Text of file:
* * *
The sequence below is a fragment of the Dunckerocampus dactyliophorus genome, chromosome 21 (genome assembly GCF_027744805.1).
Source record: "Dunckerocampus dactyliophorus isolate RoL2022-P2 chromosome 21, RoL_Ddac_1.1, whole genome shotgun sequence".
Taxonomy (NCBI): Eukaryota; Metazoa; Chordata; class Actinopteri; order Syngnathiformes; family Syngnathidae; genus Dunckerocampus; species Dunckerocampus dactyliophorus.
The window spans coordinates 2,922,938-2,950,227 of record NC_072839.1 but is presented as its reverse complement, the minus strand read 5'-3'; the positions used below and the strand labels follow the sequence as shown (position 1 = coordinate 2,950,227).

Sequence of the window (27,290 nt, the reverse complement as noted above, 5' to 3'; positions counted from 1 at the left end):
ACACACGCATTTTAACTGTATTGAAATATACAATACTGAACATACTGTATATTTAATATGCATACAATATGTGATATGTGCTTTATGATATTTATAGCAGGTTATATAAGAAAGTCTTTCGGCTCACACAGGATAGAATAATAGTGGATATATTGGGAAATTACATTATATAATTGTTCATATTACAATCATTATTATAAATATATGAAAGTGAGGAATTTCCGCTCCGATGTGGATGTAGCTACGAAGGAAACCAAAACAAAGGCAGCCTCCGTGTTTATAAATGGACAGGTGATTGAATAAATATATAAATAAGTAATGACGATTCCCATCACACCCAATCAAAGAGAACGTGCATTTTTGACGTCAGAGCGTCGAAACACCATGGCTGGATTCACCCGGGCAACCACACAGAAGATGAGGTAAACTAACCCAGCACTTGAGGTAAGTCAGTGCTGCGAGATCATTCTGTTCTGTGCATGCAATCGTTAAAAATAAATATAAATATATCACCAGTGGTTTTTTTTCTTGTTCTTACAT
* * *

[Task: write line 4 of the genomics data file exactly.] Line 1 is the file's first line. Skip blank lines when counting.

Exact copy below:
The window spans coordinates 2,922,938-2,950,227 of record NC_072839.1 but is presented as its reverse complement, the minus strand read 5'-3'; the positions used below and the strand labels follow the sequence as shown (position 1 = coordinate 2,950,227).